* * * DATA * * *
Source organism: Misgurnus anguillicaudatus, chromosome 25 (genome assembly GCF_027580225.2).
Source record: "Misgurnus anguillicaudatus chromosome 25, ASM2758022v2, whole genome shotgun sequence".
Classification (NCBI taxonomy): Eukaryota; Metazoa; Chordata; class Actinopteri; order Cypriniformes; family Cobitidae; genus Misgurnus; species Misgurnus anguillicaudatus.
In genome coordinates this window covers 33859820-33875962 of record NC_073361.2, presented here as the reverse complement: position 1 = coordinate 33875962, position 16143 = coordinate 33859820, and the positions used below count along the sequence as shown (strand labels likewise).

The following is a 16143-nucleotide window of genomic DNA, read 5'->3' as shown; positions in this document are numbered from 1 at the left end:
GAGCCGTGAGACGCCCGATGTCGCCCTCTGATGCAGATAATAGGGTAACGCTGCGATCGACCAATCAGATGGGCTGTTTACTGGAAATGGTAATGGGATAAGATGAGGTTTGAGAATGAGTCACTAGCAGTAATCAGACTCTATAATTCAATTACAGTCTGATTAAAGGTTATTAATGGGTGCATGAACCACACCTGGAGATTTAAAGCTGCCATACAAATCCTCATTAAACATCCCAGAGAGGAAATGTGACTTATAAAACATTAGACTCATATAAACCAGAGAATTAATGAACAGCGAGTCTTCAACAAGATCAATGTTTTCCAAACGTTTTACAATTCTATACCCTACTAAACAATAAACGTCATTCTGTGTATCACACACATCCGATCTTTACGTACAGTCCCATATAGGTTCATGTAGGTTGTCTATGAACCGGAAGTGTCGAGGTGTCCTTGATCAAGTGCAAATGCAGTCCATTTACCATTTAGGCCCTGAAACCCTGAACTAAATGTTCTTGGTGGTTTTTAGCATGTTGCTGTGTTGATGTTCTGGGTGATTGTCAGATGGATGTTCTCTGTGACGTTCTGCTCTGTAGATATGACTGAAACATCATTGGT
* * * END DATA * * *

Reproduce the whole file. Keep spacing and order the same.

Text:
Source organism: Misgurnus anguillicaudatus, chromosome 25 (genome assembly GCF_027580225.2).
Source record: "Misgurnus anguillicaudatus chromosome 25, ASM2758022v2, whole genome shotgun sequence".
Classification (NCBI taxonomy): Eukaryota; Metazoa; Chordata; class Actinopteri; order Cypriniformes; family Cobitidae; genus Misgurnus; species Misgurnus anguillicaudatus.
In genome coordinates this window covers 33859820-33875962 of record NC_073361.2, presented here as the reverse complement: position 1 = coordinate 33875962, position 16143 = coordinate 33859820, and the positions used below count along the sequence as shown (strand labels likewise).

The following is a 16143-nucleotide window of genomic DNA, read 5'->3' as shown; positions in this document are numbered from 1 at the left end:
GAGCCGTGAGACGCCCGATGTCGCCCTCTGATGCAGATAATAGGGTAACGCTGCGATCGACCAATCAGATGGGCTGTTTACTGGAAATGGTAATGGGATAAGATGAGGTTTGAGAATGAGTCACTAGCAGTAATCAGACTCTATAATTCAATTACAGTCTGATTAAAGGTTATTAATGGGTGCATGAACCACACCTGGAGATTTAAAGCTGCCATACAAATCCTCATTAAACATCCCAGAGAGGAAATGTGACTTATAAAACATTAGACTCATATAAACCAGAGAATTAATGAACAGCGAGTCTTCAACAAGATCAATGTTTTCCAAACGTTTTACAATTCTATACCCTACTAAACAATAAACGTCATTCTGTGTATCACACACATCCGATCTTTACGTACAGTCCCATATAGGTTCATGTAGGTTGTCTATGAACCGGAAGTGTCGAGGTGTCCTTGATCAAGTGCAAATGCAGTCCATTTACCATTTAGGCCCTGAAACCCTGAACTAAATGTTCTTGGTGGTTTTTAGCATGTTGCTGTGTTGATGTTCTGGGTGATTGTCAGATGGATGTTCTCTGTGACGTTCTGCTCTGTAGATATGACTGAAACATCATTGGT